October 09, 2005

Public PCs Expose Confidential Information

Here's something to consider before you use a "convenience" PC at an airport, hotel, or other public place:

"Airport PCs stuffed with meaty goodness"
The Register, Sept. 25, 2005

Even if you just use a public PC to check e-mail, at the minimum you're probably risk the following (particularly as the average user doesn't clean up their information afterwards):

  • Leaving behind a cached copy of e-mail messages.
  • Unopened attachments are iffy, depending on the e-mail client's method for working with attachments -- but if you open one, there's very likely a local copy left behind.
  • Having a keylogger or other piece of malware record your login name and password, and anything else you've typed on that PC, including e-mail replies. These types of programs often transit this information to another web site or server via the Internet.
  • Even if no malware is present on the PC, you may still be leaving cached copies of this information, as well as cookies, completed web forms, etc.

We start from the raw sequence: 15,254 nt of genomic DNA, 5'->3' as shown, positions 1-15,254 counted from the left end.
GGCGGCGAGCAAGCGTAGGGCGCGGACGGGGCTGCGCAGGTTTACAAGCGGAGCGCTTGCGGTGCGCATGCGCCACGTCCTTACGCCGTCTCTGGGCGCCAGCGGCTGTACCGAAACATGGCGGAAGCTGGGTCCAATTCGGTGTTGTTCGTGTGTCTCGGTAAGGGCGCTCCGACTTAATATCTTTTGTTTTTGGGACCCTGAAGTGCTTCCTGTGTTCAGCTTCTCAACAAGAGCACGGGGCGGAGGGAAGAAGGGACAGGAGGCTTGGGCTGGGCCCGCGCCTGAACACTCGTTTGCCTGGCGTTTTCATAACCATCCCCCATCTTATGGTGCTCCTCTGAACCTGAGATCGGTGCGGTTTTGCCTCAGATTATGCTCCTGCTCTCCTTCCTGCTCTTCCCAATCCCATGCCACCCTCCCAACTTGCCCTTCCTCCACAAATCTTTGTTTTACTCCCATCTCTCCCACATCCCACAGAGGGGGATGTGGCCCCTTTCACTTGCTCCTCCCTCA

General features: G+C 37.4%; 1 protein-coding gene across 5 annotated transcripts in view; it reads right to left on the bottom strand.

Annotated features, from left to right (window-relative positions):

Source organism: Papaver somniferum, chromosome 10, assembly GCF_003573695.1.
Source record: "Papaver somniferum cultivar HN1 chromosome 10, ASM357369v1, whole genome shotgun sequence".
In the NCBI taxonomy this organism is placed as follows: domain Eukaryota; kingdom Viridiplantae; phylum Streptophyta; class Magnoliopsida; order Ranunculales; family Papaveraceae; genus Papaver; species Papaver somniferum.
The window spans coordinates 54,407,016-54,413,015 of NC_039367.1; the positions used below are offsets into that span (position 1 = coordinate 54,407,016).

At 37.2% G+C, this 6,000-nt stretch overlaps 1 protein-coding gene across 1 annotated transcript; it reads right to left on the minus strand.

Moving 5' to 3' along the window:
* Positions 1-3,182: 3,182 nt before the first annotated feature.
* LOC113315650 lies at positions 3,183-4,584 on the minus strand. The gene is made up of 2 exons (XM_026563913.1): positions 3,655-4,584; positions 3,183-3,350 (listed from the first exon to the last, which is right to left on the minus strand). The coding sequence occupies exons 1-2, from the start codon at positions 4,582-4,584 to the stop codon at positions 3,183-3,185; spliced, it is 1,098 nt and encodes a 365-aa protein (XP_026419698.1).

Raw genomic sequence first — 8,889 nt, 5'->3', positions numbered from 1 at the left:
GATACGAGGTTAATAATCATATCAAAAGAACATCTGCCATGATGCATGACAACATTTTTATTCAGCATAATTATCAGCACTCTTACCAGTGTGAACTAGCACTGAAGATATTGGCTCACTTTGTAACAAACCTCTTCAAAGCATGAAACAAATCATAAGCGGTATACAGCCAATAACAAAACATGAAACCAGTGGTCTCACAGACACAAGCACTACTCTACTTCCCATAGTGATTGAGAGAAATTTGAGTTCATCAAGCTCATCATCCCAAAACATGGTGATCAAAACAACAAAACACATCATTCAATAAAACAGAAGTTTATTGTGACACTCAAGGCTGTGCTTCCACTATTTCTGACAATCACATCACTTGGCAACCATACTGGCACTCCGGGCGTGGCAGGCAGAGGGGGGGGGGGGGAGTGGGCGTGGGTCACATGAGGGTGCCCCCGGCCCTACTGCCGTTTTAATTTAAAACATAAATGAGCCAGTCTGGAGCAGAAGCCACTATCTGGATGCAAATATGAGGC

The best advice is not to use public PCs at all. Use your own. But if you absolutely must use a public computer:
  • Assume the PC is not safe, and has already been compromised.
  • Assume everything you access from that PC will be compromised in some fashion from tracking your actions, so only access the minimum necessary.
  • Assume installed keyloggers will record and transmit everything you type, including e-mail replies, login names, and passwords, so exercise extreme caution (general web surfing to open sites is okay).
  • Remember that encryption (e.g., VPN) isn't much protection if your keystrokes are recorded.
  • Learn how to properly clean up after yourself, which includes:
    • Clearing the web browser's multiple caches for web pages, passwords, forms, history, cookies, and other information But clearing these items can't unring the bell if a keylogger was installed, as your information is now in another's hands -- clearing these items just helps prevent later users from accessing the information from the PC.
    • Deleting files and emptying the Trash or Recycle Bins (but remember, deleted files can recovered using special programs)
  • As soon as you gain access to a secure PC afterward, change your passwords.
Thus I still like Kim Komando's article, "Danger, danger: 5 tips for using a public PC", also good advice.

Topic(s):   Privacy & Security
Posted by Jeff Beard